Fortunately, there is a new tool that allow sales, revenue, and even ratings or review data to be aggregated, analyzed, and leveraged for marketing campaigns, product updates, and other business decisions. App Annie, which offers a metrics tool for developers of iOS and Android Apps, recently released a tool aimed at the e-book market. Authors and publishers who create a free account and share their KDP and iTunes Connect login credentials are able to get a long-term view of sales and revenue, which can then be sliced and diced by title and market:
App Annie gives insights into other metrics, as well. Amazon ratings and reviews are aggregated for each title, and it’s also possible to see rank history, daily ranks, and highest ranks reached by title and country.
Importantly, it’s possible to see how other books (including competing titles) are ranking in various categories in different markets. This is publicly available information, but it is very hard to track over time. Sales Rank Express and other online sites provide similar tracking, but the advantage of App Annie is that the data is brought together with your own sales and revenue figures. Here’s the view in App Annie for Malcolm Gladwell’s “Outliers,” which shows rankings data for the United States, the United Kingdom, and Japan:
App Annie isn’t perfect. There are shortcomings:
- Only sales and revenue data from KDP and iTunes Connect are included. Data from Nook Press, CreateSpace, and Kobo cannot be viewed in App Annie.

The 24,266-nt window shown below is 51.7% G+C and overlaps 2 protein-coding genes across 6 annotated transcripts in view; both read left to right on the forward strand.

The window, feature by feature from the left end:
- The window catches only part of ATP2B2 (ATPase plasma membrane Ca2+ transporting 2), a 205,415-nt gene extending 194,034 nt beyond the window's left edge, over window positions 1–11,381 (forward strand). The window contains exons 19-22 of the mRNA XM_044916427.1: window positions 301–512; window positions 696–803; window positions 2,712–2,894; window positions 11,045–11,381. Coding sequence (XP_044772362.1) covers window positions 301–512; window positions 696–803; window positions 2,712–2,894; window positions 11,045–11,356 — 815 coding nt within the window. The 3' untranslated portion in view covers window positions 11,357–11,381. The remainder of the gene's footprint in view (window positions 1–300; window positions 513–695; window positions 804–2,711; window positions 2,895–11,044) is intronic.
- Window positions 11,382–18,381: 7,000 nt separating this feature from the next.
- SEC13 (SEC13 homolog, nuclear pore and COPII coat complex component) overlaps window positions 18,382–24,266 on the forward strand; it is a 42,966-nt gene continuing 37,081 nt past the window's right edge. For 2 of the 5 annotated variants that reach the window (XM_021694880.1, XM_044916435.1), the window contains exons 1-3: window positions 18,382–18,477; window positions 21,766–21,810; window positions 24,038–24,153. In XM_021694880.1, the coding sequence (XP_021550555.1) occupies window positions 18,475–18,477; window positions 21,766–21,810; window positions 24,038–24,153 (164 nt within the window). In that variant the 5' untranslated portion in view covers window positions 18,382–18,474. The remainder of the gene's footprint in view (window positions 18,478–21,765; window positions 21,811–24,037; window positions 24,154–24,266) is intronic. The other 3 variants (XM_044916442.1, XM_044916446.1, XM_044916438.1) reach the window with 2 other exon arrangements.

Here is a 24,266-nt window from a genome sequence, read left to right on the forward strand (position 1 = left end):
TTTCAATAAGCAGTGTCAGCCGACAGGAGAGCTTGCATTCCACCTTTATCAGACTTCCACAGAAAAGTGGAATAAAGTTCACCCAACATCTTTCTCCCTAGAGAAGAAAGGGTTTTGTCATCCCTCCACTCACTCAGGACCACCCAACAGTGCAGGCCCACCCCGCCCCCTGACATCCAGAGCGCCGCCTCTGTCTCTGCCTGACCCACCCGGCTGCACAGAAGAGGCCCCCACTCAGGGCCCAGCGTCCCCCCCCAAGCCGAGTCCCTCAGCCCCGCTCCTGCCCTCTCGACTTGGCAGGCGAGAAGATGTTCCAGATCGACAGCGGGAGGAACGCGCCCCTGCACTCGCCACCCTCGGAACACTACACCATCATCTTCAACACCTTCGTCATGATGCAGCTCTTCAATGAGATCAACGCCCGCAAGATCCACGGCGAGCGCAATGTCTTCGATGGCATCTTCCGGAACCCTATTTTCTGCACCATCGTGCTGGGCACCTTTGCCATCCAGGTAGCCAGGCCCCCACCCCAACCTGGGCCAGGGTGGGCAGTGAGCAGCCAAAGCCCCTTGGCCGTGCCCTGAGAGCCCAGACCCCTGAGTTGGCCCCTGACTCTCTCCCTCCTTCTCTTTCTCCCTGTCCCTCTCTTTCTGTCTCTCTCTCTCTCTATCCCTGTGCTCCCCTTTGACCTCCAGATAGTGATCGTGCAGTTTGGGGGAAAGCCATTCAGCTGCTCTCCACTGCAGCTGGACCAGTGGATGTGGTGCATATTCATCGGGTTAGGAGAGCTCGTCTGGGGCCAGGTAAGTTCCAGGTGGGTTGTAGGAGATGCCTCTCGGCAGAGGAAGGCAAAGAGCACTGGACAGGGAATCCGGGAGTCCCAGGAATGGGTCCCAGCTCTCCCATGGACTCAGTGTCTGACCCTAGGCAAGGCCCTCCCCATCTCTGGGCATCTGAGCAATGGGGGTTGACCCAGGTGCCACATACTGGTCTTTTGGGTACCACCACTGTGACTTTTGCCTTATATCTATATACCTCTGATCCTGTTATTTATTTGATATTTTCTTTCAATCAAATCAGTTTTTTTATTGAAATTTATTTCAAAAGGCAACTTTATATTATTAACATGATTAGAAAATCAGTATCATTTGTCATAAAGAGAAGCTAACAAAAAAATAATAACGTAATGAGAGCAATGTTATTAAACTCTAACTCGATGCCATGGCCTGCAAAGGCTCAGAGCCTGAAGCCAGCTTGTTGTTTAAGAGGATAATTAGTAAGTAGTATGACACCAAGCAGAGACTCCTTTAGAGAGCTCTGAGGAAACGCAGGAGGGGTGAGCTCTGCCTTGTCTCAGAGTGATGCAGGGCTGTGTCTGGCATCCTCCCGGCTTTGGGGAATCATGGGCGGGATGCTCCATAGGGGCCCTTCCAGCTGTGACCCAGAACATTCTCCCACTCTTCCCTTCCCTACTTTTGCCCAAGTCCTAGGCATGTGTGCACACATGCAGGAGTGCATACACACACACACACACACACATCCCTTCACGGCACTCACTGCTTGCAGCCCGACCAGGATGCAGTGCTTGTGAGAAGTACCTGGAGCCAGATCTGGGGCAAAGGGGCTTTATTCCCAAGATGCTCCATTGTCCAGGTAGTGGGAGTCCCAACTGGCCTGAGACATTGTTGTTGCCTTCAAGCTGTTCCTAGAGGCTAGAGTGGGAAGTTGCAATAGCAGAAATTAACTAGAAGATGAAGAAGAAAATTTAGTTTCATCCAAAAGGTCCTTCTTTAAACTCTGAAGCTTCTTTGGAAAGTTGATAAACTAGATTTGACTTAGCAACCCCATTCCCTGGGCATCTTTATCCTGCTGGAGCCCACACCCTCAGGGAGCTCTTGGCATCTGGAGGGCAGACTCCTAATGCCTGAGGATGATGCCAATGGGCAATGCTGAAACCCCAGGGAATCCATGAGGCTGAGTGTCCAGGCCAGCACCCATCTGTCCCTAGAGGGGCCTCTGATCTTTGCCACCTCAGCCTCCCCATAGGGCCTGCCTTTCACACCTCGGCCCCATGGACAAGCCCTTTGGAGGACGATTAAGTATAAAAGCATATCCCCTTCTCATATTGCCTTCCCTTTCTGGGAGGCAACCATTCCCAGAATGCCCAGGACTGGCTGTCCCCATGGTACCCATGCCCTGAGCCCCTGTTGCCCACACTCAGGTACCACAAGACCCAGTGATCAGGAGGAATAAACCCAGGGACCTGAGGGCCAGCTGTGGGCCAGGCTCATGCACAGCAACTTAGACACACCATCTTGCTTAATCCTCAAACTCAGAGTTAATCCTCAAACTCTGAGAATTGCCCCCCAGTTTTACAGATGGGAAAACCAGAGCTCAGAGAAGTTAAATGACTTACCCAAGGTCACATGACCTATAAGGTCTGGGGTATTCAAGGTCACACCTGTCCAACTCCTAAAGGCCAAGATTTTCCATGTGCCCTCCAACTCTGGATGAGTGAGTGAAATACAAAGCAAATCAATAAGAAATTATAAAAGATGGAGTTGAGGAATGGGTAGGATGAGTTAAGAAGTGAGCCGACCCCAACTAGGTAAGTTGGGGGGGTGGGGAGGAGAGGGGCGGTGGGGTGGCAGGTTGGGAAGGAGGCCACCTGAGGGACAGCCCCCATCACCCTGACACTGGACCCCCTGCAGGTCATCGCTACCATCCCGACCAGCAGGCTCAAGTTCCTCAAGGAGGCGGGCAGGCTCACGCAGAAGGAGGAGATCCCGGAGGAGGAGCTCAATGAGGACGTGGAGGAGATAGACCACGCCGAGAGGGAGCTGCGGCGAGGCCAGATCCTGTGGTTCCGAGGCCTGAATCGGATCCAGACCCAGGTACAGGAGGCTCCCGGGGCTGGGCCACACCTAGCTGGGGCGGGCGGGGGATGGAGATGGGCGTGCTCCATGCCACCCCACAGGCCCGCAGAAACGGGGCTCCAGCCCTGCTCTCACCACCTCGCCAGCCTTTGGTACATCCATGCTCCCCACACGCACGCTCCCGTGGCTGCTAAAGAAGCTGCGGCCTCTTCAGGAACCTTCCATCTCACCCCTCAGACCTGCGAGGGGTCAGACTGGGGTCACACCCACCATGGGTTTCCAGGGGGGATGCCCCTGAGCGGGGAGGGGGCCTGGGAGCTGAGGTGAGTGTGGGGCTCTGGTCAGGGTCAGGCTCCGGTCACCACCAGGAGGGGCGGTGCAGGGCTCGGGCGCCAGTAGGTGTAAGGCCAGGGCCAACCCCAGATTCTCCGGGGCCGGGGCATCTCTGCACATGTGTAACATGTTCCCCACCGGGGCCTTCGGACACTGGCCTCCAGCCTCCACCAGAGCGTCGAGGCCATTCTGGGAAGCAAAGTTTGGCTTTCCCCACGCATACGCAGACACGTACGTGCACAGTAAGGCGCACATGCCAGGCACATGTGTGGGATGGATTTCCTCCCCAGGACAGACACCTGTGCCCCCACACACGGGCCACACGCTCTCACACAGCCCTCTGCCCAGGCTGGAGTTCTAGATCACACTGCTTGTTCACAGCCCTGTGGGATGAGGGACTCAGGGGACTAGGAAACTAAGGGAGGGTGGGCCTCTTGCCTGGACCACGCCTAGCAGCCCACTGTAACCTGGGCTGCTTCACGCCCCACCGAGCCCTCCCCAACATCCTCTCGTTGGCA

- There is a lag in the monthly data. For instance, monthly KDP sales/revenue data doesn’t appear until the middle of the following month.
- Authors who are concerned about sharing data with a third-party service may not be satisfied with App Annie’s promise to encrypt the data and “never, ever” share it. Considering the many reports of data breaches involving companies including Dropbox, Facebook, and Apple, there is a legitimate reason to be concerned.
Despite these issues, App Annie is much easier to use than the next tool in my arsenal: Google Sheets, an online spreadsheet program that is part of Google Drive’s free online office suite.
Spreadsheets have an image problem. Most people assume that programs such as Excel and Google Sheets are intended for accountants, financiers, scientists, and other geeky types. Creating a spreadsheet, sorting data, using functions, and making charts seems daunting, and best left to the nerds.
Not true! Once new users get over the unfamiliar screen layout and commands, basic spreadsheet functions are easy to learn. Learning Excel or Google Sheets is outside of the scope of this article, but if you’re interested I’ve written a how-to guide for Google Drive (which includes Google Sheets) as well as a guide that covers Excel Basics. There are also numerous how-to videos available on YouTube.